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Is there a tool, checklist of methodology to help reviewing smart contract security?

E.g. for each of function you review

  • Is there re-entry possibility and how it behaves on re-entry

  • How it behaves if loops run out of gas

  • How it behaves if stack limit is reaches

... and so on.

If no such tool is available is there a good source or list for all known failure modes of Ethereum smart contract security?

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This is the community wiki (no reputation) answer for possible attacks and how to protect against them. Feel free to update the list. If your contract functions have characteristics matching prerequisites carefully evaluate your function against given advice.

This is the list of potential attacks or mispractices enabling those attacks only. For additional resources for smart contract programming best practices see Resources link at the end of the answer.

Correct use of function visibility modifiers

Internal functions are marked as such and only the proper author can call the function.

Please see The Parity Wallet Hack Explained.

Call stack attack

Synonyms: Shallow stack attack, stack attack

Prerequisites: Functions uses send() or call()

Invoking: The attacker manipulates cross-contract call stack to call() to fail by calling contract with stack of 1023.

Protection: Always check return value of a send() and call(). Prefer someAddress.send() over someAddress.call.value()

More info

Re-entrancy attack

Synonyms: Race condition

Prerequisites: Functions uses send() or call()

Invoking: The untrusted called contract calls the same function back, having it in unexpected state. This is how TheDAO was hacked.The attack can be chained over several of functions (cross function race condition).

Protection: Make sure internal state and balance updates in the function are done before call() or send()

More info

DoS with unexpectd throw

Prerequisites: Functions uses send() or call() with throw following on fail

Invoking: The attacker manipulates the contract state so that send() always fails (e.g. refund)

Protection: Prefer pull payment system over send()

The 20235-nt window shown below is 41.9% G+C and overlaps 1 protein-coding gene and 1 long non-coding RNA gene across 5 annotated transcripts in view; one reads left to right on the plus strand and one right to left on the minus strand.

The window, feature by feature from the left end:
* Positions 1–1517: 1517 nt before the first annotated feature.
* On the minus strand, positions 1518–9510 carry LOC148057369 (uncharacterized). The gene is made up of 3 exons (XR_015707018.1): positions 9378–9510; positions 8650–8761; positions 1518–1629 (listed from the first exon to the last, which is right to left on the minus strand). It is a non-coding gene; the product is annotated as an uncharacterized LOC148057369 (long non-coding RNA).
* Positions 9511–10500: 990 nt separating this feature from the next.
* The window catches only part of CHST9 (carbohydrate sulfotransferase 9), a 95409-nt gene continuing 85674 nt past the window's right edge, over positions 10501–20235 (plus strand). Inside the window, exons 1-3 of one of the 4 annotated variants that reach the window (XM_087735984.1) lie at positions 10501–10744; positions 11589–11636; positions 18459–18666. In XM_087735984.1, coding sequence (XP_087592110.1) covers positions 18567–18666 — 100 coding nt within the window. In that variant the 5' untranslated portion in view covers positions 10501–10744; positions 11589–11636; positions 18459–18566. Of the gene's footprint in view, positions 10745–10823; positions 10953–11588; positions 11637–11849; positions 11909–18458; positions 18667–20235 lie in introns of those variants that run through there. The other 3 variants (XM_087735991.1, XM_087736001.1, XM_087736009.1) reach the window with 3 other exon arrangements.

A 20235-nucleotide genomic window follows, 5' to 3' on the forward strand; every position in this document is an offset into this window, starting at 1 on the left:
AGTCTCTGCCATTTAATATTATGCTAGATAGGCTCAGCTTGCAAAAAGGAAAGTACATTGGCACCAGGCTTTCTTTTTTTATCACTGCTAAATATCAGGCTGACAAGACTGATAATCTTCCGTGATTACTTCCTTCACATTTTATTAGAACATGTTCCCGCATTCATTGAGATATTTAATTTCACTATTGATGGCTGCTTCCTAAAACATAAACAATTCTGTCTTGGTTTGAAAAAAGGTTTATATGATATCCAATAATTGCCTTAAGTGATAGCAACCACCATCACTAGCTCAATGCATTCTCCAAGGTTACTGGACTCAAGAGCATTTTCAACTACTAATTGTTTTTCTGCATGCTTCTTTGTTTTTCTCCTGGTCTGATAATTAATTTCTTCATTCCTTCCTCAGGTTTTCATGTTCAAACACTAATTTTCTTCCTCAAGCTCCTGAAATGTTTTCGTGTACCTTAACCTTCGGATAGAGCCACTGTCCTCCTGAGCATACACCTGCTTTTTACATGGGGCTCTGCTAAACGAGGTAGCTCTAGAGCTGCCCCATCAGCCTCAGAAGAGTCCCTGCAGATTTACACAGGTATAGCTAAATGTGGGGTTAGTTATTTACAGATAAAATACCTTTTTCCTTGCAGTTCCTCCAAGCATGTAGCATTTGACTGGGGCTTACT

More info

Malicious libraries

Prerequisites: Using an external contract as a library and obtaining it through the registry.

Invoking: Call another contract function through a contract registry (see library keyword in Solidity).

Protection: Ensure no dynamic parts which can be swapped out in future versions.

Integer overflow

Prerequisites: Function accepts an uint argument with is used in math

Invoking: Sending very big or very negative integer causing the sum calculation to overflow

Protection: Always check the order of values when doing math operations. E.g. https://github.com/Firstbloodio/token/blob/master/smart_contract/FirstBloodToken.sol

More info

Integer division round down

Prerequisites: Payment logic requires division operator /

Invoking: Programmer's error

Protection: Be aware that divisions are always rounded down

Loop length and gas manipulation

Others: Allocating too small int for arrays

Prerequisites: Any loop, copy arrays or strings inside the storage. A for loop where contract users can increase the length of the loop. Consider voting scenario loops.

Invoking: The attacker increases the array length or manipulates block gas limit

Protection: Use pull style payment systems. Spread send() over multiple transactions and check msg.gas limit.

Fallback function consuming more than the limit of 2300 gas

Prerequisites: A Solidity contract with catch all function() { } to receive generic sends

Invoking: Programmer's error

Protection: 100% test coverage. Make sure your fallback function stays below 2300 gas. Check for all branches of the function using test suite. Don't store anything in fallback function. Don't call contracts or send ethers in fallback function.

More info:

Forced balance update

Prerequisites: Function reads contract total balance and has some logic depending on it

Invoking: selfdestruct(contractaddress) can forcible upgrade its balance

Protection: Don't trust this.balance to stay within given limits

More

Transaction-Ordering Dependence

Synonym: TOD

Prerequisites: A bid style market

Invoking: The attacker sees transactions in mempool before they are finalized in blockchain

Protection: Pre-commit schemes

More

Resources

1

Devcon2: Smart Contract Security Speakers: Christoph Jentzsch

After a quick overview of smart contract failures in the past, a list of important takeaways will be covered. Some coding techniques to prevent unexpected behaviour in smart contracts will be covered as well as some remarks about governance in decentralized systems.

Youtube Link

Another one;

Researchers from National University of Singapore will soon release a tool that will help ethereum users determine whether the smart contracts they've coded are valid or not.

This is the whitepaper link

Source Coindesk.

  • Devcon 2 came and go. Did anything good come out of this? – Mikko Ohtamaa Sep 26 '16 at 13:23

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